While individuals, couples, and families struggled to find a way out, some, like the psychoanalysts, had a lucky star to guide them. The Nazis targeted all Jews for destruction, but in addition, they threatened the intellectuals most firmly – the college professors, journalists, lawyers, judges, authors – and with an especially heavy hand, the followers of Sigmund Freud and his colleagues in this new and threatening profession.
For these psychoanalysts, a desperate call across the continent and over the Atlantic was sent out. In Vienna in 1938, one of the most prized possessions among the Jews was a Manhattan telephone book. Individuals would look up New Yorkers with the same last name as theirs and write them letters pleading for help. An affidavit. A sponsor. A letter of support. Anything to aid them as they struggled to find a way to flee. And a country that would take them.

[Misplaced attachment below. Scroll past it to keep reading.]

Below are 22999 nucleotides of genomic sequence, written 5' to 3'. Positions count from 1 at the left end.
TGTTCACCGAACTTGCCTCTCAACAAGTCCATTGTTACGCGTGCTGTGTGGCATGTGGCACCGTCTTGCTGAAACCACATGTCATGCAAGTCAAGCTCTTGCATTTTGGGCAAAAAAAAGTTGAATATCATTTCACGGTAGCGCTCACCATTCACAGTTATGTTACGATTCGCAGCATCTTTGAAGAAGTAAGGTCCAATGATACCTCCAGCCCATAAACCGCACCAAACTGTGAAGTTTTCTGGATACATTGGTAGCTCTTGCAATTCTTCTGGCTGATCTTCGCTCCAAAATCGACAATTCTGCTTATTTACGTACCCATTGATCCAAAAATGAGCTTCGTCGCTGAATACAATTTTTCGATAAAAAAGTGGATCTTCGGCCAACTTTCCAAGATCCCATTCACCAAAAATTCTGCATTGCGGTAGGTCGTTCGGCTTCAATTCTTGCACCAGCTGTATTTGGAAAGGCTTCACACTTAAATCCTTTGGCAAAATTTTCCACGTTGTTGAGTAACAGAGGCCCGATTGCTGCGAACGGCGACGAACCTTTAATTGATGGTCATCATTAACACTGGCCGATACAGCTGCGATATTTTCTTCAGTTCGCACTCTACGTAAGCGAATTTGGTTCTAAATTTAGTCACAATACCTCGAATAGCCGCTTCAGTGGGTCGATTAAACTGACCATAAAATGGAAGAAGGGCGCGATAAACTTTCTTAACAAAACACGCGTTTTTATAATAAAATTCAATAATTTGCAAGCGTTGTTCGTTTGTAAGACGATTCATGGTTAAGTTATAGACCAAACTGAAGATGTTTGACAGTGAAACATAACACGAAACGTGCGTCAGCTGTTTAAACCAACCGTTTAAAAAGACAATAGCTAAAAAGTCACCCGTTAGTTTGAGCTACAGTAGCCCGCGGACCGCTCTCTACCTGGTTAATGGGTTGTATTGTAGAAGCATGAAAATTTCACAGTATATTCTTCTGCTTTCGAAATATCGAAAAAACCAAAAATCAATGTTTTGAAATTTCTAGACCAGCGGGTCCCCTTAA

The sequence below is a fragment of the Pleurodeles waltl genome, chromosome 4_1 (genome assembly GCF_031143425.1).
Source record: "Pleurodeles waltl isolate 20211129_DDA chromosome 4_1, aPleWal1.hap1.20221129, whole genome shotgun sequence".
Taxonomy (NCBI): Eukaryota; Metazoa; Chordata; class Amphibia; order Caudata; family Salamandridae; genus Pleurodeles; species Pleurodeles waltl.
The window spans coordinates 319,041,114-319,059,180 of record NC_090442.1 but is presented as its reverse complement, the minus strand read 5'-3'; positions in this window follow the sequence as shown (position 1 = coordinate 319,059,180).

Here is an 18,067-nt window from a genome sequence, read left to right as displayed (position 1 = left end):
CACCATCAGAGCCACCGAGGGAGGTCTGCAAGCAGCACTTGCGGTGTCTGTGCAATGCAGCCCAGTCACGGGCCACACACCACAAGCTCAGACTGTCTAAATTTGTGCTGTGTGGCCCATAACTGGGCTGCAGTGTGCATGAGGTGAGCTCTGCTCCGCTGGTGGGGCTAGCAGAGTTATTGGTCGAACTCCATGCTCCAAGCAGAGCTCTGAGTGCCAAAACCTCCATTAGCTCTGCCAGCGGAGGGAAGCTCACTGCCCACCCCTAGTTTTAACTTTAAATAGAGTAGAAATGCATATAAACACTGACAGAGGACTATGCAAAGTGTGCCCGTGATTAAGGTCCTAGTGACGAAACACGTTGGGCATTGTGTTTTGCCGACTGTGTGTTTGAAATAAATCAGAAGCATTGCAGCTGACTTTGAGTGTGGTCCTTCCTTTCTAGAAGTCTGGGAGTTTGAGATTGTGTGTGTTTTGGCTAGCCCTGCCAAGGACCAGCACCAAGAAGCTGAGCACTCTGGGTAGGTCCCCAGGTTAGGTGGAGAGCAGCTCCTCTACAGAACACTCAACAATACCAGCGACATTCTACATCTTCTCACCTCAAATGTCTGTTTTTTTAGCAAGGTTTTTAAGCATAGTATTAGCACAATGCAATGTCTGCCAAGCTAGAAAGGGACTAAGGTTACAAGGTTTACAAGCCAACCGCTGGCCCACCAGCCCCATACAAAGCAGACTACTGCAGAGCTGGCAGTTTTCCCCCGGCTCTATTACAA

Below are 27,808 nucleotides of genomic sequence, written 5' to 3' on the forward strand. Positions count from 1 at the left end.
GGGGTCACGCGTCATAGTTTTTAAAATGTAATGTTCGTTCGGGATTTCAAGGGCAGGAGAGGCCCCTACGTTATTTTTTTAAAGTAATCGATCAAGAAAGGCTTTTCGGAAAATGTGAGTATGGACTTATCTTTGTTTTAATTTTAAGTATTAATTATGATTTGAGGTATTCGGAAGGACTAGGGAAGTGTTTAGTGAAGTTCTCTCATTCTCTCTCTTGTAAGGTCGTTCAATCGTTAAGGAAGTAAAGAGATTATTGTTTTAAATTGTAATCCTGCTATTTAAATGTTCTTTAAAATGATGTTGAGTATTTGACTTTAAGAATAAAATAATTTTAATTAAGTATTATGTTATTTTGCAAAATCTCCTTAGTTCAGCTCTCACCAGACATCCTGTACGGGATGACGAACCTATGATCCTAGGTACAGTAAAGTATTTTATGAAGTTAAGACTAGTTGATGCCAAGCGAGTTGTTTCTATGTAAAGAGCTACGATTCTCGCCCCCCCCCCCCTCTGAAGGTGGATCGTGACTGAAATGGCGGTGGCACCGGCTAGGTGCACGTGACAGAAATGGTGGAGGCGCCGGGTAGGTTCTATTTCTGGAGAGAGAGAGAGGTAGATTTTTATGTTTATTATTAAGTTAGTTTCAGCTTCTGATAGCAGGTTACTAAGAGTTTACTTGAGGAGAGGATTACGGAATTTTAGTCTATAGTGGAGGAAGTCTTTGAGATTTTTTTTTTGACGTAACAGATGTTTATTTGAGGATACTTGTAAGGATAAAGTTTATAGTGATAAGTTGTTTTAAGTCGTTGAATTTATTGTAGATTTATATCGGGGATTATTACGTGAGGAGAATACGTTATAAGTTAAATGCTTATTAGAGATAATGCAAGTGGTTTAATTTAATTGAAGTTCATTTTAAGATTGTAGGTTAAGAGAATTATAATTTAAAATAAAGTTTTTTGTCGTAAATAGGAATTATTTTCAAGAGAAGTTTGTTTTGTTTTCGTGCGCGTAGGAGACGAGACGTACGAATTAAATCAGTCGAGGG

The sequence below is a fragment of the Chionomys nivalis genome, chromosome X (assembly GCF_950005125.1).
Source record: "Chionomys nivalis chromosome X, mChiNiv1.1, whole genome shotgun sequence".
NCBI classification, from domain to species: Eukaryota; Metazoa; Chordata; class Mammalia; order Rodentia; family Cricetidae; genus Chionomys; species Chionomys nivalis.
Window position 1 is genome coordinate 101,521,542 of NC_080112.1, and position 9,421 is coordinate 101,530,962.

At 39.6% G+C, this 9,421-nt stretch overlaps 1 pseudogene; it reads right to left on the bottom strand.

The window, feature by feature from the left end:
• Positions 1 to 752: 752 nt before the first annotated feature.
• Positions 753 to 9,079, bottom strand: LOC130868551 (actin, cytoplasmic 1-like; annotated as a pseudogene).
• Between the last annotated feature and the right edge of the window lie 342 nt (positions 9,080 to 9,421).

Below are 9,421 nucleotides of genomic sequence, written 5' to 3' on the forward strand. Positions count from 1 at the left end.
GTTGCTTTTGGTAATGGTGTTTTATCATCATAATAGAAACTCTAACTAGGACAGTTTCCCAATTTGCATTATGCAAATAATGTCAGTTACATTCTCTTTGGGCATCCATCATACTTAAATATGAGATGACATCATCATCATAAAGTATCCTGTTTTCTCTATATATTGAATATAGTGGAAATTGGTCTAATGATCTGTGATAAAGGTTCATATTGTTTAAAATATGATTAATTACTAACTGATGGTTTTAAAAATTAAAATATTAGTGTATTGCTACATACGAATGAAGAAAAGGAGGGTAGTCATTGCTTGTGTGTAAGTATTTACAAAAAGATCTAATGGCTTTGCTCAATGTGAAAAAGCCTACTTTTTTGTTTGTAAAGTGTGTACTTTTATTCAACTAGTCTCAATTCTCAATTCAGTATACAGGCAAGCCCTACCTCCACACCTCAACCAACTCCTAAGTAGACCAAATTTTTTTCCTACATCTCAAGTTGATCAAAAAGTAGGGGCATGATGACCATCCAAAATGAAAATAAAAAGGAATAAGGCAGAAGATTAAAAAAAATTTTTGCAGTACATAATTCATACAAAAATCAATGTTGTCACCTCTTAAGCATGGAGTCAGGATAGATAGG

While help for the psychoanalysts was unsuccessfully being sought from individual sponsors, in stepped a coalition of members of the international psychoanalytic community, like-minded professionals that made possible the unique collective escape that would ultimately save the lives of Freud and his colleagues in a daring group evacuation.
“How the finances were handled and how the sponsors were found is a terribly important part of the exhibit,” Lotto said. Through 1938 and into the spring of 1939, everyone in the group of 38 analysts and their families were rescued and living safely, mostly in the US, with a particularly large contingent settling in New York City. A handful found welcome in London and in a smattering of other cities around the world.
“The emigrees moved from despair to hope,” Lotto said, explaining that “the whole exhibit is a story of how they came out of danger and what their experience was on the way, and how they then found the courage and creativity to make new lives for themselves in their new homes.”